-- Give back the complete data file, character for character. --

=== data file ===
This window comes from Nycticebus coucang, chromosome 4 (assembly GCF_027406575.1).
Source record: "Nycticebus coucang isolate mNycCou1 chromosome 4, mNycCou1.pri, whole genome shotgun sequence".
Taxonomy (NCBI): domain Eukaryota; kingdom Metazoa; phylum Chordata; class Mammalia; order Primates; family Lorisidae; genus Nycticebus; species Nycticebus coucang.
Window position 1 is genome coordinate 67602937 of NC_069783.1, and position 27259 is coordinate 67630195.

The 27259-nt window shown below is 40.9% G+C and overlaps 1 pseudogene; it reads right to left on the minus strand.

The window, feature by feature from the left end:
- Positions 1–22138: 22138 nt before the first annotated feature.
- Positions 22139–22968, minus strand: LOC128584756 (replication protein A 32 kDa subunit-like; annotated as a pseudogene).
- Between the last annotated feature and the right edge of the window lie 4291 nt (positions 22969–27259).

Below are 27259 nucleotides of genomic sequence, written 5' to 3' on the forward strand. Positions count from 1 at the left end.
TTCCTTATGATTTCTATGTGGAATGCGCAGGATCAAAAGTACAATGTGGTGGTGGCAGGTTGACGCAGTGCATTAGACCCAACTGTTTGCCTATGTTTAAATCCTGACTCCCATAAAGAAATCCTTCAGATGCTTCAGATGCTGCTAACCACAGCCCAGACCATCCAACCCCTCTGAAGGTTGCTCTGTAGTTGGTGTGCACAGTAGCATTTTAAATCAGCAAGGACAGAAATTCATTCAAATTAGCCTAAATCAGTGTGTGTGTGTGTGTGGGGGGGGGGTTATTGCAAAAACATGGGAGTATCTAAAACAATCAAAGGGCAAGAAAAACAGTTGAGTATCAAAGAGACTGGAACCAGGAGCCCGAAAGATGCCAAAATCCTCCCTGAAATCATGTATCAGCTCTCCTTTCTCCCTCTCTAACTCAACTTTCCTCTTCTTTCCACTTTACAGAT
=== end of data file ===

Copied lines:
This window comes from Nycticebus coucang, chromosome 4 (assembly GCF_027406575.1).
Source record: "Nycticebus coucang isolate mNycCou1 chromosome 4, mNycCou1.pri, whole genome shotgun sequence".
Taxonomy (NCBI): domain Eukaryota; kingdom Metazoa; phylum Chordata; class Mammalia; order Primates; family Lorisidae; genus Nycticebus; species Nycticebus coucang.
Window position 1 is genome coordinate 67602937 of NC_069783.1, and position 27259 is coordinate 67630195.

The 27259-nt window shown below is 40.9% G+C and overlaps 1 pseudogene; it reads right to left on the minus strand.

The window, feature by feature from the left end:
- Positions 1–22138: 22138 nt before the first annotated feature.
- Positions 22139–22968, minus strand: LOC128584756 (replication protein A 32 kDa subunit-like; annotated as a pseudogene).
- Between the last annotated feature and the right edge of the window lie 4291 nt (positions 22969–27259).

Below are 27259 nucleotides of genomic sequence, written 5' to 3' on the forward strand. Positions count from 1 at the left end.
TTCCTTATGATTTCTATGTGGAATGCGCAGGATCAAAAGTACAATGTGGTGGTGGCAGGTTGACGCAGTGCATTAGACCCAACTGTTTGCCTATGTTTAAATCCTGACTCCCATAAAGAAATCCTTCAGATGCTTCAGATGCTGCTAACCACAGCCCAGACCATCCAACCCCTCTGAAGGTTGCTCTGTAGTTGGTGTGCACAGTAGCATTTTAAATCAGCAAGGACAGAAATTCATTCAAATTAGCCTAAATCAGTGTGTGTGTGTGTGTGGGGGGGGGGTTATTGCAAAAACATGGGAGTATCTAAAACAATCAAAGGGCAAGAAAAACAGTTGAGTATCAAAGAGACTGGAACCAGGAGCCCGAAAGATGCCAAAATCCTCCCTGAAATCATGTATCAGCTCTCCTTTCTCCCTCTCTAACTCAACTTTCCTCTTCTTTCCACTTTACAGAT